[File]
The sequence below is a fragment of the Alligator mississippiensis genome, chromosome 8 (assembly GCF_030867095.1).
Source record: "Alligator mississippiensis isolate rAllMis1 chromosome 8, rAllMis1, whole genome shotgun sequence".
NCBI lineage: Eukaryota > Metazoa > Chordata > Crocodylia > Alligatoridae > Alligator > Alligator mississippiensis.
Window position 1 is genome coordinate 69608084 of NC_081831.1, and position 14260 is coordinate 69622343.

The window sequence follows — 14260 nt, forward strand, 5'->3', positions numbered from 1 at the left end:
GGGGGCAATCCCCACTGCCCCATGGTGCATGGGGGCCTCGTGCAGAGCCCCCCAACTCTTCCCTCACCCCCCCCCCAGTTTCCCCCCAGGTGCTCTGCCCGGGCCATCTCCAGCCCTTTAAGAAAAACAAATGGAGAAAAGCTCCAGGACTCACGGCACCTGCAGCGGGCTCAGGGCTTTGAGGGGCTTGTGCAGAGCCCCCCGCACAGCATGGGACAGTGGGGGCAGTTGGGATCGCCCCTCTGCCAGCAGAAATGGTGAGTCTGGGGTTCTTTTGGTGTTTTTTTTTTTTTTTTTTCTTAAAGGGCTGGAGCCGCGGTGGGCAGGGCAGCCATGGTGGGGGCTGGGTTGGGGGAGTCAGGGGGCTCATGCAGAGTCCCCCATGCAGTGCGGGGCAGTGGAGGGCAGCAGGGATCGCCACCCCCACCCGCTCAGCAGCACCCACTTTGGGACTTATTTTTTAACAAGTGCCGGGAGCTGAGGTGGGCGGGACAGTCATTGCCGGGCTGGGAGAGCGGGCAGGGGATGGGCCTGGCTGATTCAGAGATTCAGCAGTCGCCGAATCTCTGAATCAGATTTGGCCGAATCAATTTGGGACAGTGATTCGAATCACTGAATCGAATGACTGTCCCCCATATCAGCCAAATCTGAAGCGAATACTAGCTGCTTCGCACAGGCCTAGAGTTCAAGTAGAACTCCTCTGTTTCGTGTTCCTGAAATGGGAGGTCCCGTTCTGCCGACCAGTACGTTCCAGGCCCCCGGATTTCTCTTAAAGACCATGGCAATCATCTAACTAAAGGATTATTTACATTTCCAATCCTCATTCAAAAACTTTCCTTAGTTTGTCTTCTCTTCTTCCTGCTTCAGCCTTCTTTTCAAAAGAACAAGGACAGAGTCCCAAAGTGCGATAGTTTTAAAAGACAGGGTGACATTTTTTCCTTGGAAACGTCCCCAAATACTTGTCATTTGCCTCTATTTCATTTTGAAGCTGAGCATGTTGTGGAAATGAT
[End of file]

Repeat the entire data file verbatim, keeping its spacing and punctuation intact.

The sequence below is a fragment of the Alligator mississippiensis genome, chromosome 8 (assembly GCF_030867095.1).
Source record: "Alligator mississippiensis isolate rAllMis1 chromosome 8, rAllMis1, whole genome shotgun sequence".
NCBI lineage: Eukaryota > Metazoa > Chordata > Crocodylia > Alligatoridae > Alligator > Alligator mississippiensis.
Window position 1 is genome coordinate 69608084 of NC_081831.1, and position 14260 is coordinate 69622343.

The window sequence follows — 14260 nt, forward strand, 5'->3', positions numbered from 1 at the left end:
GGGGGCAATCCCCACTGCCCCATGGTGCATGGGGGCCTCGTGCAGAGCCCCCCAACTCTTCCCTCACCCCCCCCCCAGTTTCCCCCCAGGTGCTCTGCCCGGGCCATCTCCAGCCCTTTAAGAAAAACAAATGGAGAAAAGCTCCAGGACTCACGGCACCTGCAGCGGGCTCAGGGCTTTGAGGGGCTTGTGCAGAGCCCCCCGCACAGCATGGGACAGTGGGGGCAGTTGGGATCGCCCCTCTGCCAGCAGAAATGGTGAGTCTGGGGTTCTTTTGGTGTTTTTTTTTTTTTTTTTTCTTAAAGGGCTGGAGCCGCGGTGGGCAGGGCAGCCATGGTGGGGGCTGGGTTGGGGGAGTCAGGGGGCTCATGCAGAGTCCCCCATGCAGTGCGGGGCAGTGGAGGGCAGCAGGGATCGCCACCCCCACCCGCTCAGCAGCACCCACTTTGGGACTTATTTTTTAACAAGTGCCGGGAGCTGAGGTGGGCGGGACAGTCATTGCCGGGCTGGGAGAGCGGGCAGGGGATGGGCCTGGCTGATTCAGAGATTCAGCAGTCGCCGAATCTCTGAATCAGATTTGGCCGAATCAATTTGGGACAGTGATTCGAATCACTGAATCGAATGACTGTCCCCCATATCAGCCAAATCTGAAGCGAATACTAGCTGCTTCGCACAGGCCTAGAGTTCAAGTAGAACTCCTCTGTTTCGTGTTCCTGAAATGGGAGGTCCCGTTCTGCCGACCAGTACGTTCCAGGCCCCCGGATTTCTCTTAAAGACCATGGCAATCATCTAACTAAAGGATTATTTACATTTCCAATCCTCATTCAAAAACTTTCCTTAGTTTGTCTTCTCTTCTTCCTGCTTCAGCCTTCTTTTCAAAAGAACAAGGACAGAGTCCCAAAGTGCGATAGTTTTAAAAGACAGGGTGACATTTTTTCCTTGGAAACGTCCCCAAATACTTGTCATTTGCCTCTATTTCATTTTGAAGCTGAGCATGTTGTGGAAATGAT